I don't know enough about how "realtime" Bitly is. Handling 6 Billion writes a month of "raw" data from a user as a serialized string would not be that hard.

2300 clicks and there for analytic writes per second average for the month is likely based on the 80/20 rule about 10k Clicks per second peak.

Now, if we assume that you write a Serialized Write immediately with all the data from a users, and then do a chasing analysis, so that you don't have to do all the work at Peak Price... and that each user is then 20 writes.

We end up with 10k peak Serial, and 5x that in chasing writes. So we need 60k writes per second.

On DynamoDB that would cost $90k upfront and $7.71 an hour. ($99,500 a month)

That is "a lot" but it isn't huge.

Doing this on Google AppEngine would likely be about the same since you pay fixed fee per write, not based on your throughput. Depending on the amount of indexing you would pay $1.80 - $2.40 per 100k clicks based on the above math so $108k - $144K per month.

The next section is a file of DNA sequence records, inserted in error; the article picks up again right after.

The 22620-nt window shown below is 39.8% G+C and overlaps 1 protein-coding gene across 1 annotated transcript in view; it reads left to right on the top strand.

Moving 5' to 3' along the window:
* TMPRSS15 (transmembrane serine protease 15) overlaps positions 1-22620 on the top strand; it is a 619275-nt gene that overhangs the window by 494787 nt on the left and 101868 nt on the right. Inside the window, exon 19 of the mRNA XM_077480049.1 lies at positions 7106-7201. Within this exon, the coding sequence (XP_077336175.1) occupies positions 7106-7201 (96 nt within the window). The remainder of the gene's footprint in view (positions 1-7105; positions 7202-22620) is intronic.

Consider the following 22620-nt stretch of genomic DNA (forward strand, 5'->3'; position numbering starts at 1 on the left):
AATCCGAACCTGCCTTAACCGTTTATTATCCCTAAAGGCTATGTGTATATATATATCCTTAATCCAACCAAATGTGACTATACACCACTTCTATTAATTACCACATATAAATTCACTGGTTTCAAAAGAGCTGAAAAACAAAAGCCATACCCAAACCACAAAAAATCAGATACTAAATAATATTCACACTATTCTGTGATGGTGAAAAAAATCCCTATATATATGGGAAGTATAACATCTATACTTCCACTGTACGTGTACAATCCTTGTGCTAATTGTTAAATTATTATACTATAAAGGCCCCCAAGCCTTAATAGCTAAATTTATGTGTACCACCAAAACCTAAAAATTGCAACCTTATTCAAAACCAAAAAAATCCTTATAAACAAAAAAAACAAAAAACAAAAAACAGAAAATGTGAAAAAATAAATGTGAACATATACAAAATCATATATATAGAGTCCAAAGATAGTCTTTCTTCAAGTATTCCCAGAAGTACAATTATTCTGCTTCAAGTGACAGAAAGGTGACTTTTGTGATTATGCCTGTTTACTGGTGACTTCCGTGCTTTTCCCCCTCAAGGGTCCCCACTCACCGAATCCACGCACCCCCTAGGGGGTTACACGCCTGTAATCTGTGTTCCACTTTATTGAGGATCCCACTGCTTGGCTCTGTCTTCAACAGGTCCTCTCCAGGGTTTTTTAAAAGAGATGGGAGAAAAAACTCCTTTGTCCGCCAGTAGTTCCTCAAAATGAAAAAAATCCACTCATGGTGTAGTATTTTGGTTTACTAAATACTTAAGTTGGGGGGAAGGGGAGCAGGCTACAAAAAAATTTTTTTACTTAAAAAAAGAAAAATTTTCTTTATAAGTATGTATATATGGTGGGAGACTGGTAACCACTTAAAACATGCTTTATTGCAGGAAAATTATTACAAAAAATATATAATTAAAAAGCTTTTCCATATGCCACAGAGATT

I am not familiar enough with Azure to quote a price.

I know there would be other costs. This is just the database portion. But as I expect this to be the majority of the price, I thought it was the part most worth discussing if you were building a Bitly on a Cloud Platform.


I use to run an ad server where numbers of requests like this per month would be considered low(we would regularly do hundreds of millions of requests per day peaking at around a billion per day). We had the added fun of requiring extremely low latency and we couldn't toss 400 servers at it either.

With chasing writes you do it in slow periods between traffic bursts since you're basically just pulling them off a queue to process so you don't need to count that in with your peak burst numbers.